Stress and Pain Management Educatio
How Does Stress Affect the Body?

Stress triggers the fight or flight response within the body. Stress related hormones are released into the blood: heart rate increases, blood pressure goes up, breathing becomes quicker and shallower, perspiration increases, muscles tense, stomach acid level goes up, blood sugar increases, cholesterol levels rise and more.

Originally the stress response helped us survive by increasing the ability to fight or the ability to flee from an enemy. As men and women have become more "civilized" we have learned to control these powerful responses (see Signs of Stress, next page). Over time, chronic stress can lead to disease, a worsening of health problems and even death.

Does stress cause wear and tear on the body?
Yes! Dr. Hans Selye describes this in his three stages of the stress response, the general adaptation syndrome.

1. Alarm stage: Prepares the body for the fight or flight response.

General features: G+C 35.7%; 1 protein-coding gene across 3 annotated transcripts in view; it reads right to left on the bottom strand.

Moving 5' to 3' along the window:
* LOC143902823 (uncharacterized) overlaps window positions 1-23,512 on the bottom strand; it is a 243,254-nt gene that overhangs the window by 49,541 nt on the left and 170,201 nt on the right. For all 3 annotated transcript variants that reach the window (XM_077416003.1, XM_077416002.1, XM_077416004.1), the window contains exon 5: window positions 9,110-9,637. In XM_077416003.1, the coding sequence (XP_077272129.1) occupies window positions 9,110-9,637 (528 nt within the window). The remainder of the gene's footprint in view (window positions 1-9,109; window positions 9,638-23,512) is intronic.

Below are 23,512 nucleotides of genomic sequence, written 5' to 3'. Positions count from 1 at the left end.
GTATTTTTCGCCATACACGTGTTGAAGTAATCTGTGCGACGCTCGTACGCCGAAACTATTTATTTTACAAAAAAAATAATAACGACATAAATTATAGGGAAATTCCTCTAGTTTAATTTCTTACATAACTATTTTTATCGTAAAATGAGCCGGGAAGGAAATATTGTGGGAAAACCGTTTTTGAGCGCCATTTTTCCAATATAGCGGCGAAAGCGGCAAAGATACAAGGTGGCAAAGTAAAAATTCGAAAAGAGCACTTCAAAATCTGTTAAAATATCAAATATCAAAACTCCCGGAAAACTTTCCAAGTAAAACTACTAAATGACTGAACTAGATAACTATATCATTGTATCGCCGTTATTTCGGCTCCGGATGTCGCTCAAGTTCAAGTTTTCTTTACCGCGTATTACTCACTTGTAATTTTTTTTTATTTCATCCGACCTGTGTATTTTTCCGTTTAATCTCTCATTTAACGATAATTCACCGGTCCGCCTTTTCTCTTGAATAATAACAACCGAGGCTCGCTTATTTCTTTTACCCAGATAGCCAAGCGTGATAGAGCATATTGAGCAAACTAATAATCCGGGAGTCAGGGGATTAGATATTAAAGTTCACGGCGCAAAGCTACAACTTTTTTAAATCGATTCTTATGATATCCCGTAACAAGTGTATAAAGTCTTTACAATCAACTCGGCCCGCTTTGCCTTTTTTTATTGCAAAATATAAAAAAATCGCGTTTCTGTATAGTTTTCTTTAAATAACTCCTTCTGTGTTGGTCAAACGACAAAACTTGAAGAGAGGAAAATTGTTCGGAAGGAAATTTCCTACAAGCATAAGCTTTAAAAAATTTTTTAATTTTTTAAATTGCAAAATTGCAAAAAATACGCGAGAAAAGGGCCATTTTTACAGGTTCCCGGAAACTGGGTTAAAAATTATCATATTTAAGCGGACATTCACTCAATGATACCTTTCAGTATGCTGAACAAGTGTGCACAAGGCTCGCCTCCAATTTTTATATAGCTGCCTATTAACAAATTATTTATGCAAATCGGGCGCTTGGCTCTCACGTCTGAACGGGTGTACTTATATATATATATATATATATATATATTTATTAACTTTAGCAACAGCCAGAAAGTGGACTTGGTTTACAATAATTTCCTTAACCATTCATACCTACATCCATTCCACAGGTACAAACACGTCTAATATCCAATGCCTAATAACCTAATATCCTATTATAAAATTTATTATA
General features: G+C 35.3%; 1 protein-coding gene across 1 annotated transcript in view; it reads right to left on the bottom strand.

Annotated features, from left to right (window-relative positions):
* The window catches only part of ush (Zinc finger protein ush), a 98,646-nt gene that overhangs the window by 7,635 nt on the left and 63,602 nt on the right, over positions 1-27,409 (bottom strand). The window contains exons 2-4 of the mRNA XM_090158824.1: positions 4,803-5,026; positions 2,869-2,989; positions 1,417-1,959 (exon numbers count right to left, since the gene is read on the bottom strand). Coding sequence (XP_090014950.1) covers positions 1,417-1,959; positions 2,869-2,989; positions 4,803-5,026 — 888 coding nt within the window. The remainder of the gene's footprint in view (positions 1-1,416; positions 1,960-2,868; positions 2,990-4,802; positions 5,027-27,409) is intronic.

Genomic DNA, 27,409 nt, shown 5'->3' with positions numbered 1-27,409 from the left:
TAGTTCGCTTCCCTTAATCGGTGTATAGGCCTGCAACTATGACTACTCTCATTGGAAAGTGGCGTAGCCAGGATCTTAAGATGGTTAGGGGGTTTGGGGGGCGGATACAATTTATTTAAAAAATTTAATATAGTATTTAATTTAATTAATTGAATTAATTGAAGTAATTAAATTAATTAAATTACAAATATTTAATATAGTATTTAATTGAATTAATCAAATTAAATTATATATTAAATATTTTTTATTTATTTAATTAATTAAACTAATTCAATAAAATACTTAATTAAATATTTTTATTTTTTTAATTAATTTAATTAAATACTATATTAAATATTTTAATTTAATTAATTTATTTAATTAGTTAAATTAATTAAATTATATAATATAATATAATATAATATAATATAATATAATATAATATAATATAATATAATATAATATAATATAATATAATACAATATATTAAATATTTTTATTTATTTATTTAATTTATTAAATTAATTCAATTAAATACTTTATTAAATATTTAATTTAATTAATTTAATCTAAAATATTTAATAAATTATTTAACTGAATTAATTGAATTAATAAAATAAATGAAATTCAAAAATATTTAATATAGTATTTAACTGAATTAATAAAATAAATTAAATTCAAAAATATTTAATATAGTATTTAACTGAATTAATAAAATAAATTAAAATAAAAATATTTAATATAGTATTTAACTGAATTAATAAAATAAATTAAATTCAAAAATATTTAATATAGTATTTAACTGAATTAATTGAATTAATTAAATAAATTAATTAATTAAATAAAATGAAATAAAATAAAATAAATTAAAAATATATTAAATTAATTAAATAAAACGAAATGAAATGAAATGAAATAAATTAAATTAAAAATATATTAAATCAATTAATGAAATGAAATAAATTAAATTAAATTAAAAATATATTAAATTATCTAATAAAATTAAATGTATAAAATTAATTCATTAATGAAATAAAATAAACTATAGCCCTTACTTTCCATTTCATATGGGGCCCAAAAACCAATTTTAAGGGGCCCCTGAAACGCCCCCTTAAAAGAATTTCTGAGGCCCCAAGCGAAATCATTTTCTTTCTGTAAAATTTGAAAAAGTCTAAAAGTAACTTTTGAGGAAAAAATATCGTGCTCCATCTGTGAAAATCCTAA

2. Resistant stage: The body tries to adjust to chronic stress.
3. Exhaustion stage: The body wears down and becomes prone to disease.
50%-80% of all diseases are stress related. Illness gives you stress!

What are the stress hormones?

Catecholamines (adrenaline and noradrenaline) cause the body to ready for action. The heart rate increases, blood vessels constrict, blood clots easier, muscles tense, breathing rate increases, pupils dilate, the nerves are stimulated, and perspiration increases. Long-term overproduction of these chemicals can lead to ulcers, headaches, increased pain, diabetes, asthma, heart disease, sleeplessness and high blood pressure.

Cortisone causes the blood pressure to increase, blood cholesterol to rise, slowing of Vitamin D, weakening of the immune system, increased glucose production, and slowed digestion. Long-term overproduction of this chemical can lead to hardening of the arteries, osteoporosis, sugar diabetes, ulcers, rashes, migraine or tension headaches and other diseases.

Next: Signs of Stress

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Copyright 2008 Manage Stress Now Updated: 09/20/10